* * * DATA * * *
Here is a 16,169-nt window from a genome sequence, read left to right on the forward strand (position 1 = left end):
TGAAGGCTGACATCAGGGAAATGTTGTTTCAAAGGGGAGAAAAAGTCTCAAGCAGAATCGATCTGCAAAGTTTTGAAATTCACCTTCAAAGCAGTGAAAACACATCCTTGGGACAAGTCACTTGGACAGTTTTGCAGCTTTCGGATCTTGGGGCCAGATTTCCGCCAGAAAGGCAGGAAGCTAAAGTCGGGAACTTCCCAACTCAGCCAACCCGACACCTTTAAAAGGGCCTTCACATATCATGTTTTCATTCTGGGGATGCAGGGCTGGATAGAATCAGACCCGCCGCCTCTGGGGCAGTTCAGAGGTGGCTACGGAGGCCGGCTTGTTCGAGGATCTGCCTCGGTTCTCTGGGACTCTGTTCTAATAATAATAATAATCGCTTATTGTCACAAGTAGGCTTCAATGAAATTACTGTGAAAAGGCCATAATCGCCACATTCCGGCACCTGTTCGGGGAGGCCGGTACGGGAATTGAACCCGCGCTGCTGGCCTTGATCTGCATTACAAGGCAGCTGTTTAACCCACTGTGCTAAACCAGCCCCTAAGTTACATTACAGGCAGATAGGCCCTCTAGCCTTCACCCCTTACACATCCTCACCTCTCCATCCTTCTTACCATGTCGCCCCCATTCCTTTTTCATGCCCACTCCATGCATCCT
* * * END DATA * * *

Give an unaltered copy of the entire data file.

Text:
Here is a 16,169-nt window from a genome sequence, read left to right on the forward strand (position 1 = left end):
TGAAGGCTGACATCAGGGAAATGTTGTTTCAAAGGGGAGAAAAAGTCTCAAGCAGAATCGATCTGCAAAGTTTTGAAATTCACCTTCAAAGCAGTGAAAACACATCCTTGGGACAAGTCACTTGGACAGTTTTGCAGCTTTCGGATCTTGGGGCCAGATTTCCGCCAGAAAGGCAGGAAGCTAAAGTCGGGAACTTCCCAACTCAGCCAACCCGACACCTTTAAAAGGGCCTTCACATATCATGTTTTCATTCTGGGGATGCAGGGCTGGATAGAATCAGACCCGCCGCCTCTGGGGCAGTTCAGAGGTGGCTACGGAGGCCGGCTTGTTCGAGGATCTGCCTCGGTTCTCTGGGACTCTGTTCTAATAATAATAATAATCGCTTATTGTCACAAGTAGGCTTCAATGAAATTACTGTGAAAAGGCCATAATCGCCACATTCCGGCACCTGTTCGGGGAGGCCGGTACGGGAATTGAACCCGCGCTGCTGGCCTTGATCTGCATTACAAGGCAGCTGTTTAACCCACTGTGCTAAACCAGCCCCTAAGTTACATTACAGGCAGATAGGCCCTCTAGCCTTCACCCCTTACACATCCTCACCTCTCCATCCTTCTTACCATGTCGCCCCCATTCCTTTTTCATGCCCACTCCATGCATCCT